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National Botanical Garden of Georgia

The National Botanical Garden of Georgia (Georgian: საქართველოს ეროვნული ბოტანიკური ბაღი), formerly the Tbilisi Botanical Garden (თბილისის ბოტანიკური ბაღი) is located in Tbilisi, capital of Georgia, and lie in the Tsavkisis-Tskali Gorge on the southern foothills of the Sololaki Range (a spur of the Trialeti Range). It occupies the area of 161 hectares and possesses a collection of over 4,500 taxonomic groups.

Its history spans more than three centuries. It was first described, in 1671, by the French traveler Jean Chardin as royal gardens which might have been founded at least in 1625 and were variably referred to as "fortress gardens" or "Seidabad gardens" later in history. The gardens appear in the records by Joseph Pitton de Tournefort (1701) and on the Tbilisi map composed by Prince Vakhushti (1735). Pillaged in the Persian invasion of 1795, the garden was revived in the early 19th century and officially established as the Tiflis Botanical Garden in 1845.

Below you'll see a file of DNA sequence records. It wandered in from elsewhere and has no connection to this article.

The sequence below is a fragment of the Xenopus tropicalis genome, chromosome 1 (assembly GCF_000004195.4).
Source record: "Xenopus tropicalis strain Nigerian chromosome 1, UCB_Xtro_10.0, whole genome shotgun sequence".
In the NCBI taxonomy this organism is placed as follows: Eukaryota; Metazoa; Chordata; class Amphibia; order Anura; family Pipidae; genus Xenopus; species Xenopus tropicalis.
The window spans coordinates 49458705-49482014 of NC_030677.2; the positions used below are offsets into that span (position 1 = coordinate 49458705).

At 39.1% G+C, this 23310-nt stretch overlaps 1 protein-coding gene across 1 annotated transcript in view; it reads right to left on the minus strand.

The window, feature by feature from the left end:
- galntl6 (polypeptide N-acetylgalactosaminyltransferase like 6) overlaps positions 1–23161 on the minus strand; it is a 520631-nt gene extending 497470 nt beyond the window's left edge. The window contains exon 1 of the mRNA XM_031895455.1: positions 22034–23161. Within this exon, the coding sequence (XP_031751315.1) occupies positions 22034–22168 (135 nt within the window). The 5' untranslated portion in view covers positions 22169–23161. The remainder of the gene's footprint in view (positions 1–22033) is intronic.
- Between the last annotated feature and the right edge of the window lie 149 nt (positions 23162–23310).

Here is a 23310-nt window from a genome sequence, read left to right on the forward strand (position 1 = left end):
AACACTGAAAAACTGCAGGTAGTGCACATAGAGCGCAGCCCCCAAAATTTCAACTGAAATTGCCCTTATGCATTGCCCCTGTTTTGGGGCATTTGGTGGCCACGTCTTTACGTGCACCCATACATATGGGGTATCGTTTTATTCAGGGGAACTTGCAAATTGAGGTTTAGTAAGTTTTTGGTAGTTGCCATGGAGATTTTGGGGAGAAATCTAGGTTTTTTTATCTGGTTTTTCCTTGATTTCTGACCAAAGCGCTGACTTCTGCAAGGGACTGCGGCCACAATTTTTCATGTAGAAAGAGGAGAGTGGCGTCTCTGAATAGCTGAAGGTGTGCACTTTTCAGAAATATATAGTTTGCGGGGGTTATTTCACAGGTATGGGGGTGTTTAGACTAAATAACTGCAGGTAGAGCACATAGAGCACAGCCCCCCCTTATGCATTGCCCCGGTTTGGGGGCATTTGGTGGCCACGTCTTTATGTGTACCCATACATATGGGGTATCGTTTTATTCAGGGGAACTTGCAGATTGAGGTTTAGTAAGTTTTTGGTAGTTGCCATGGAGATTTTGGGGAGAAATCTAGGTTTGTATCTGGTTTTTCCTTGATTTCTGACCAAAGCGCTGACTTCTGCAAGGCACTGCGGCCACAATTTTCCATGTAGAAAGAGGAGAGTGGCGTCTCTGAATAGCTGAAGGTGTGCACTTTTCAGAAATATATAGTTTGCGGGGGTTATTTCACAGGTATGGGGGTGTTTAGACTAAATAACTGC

From 1888 on, when a floristics center was set up, Yuri Voronov and several other notable scholars have worked for the Garden. Between 1896 and 1904, the Garden was expanded further westward. Between 1932 and 1958, the territory around the former Muslim cemetery was included in the botanical garden. Several graves have survived, however, including that of the prominent Azerbaijanian writer Mirza Fatali Akhundov (1812-1878). The central entrance to the Garden is located at the foothills of the Narikala Fortress. The other, cut through the rock as a long tunnel in 1909-14, had been functional until the mid-2000s.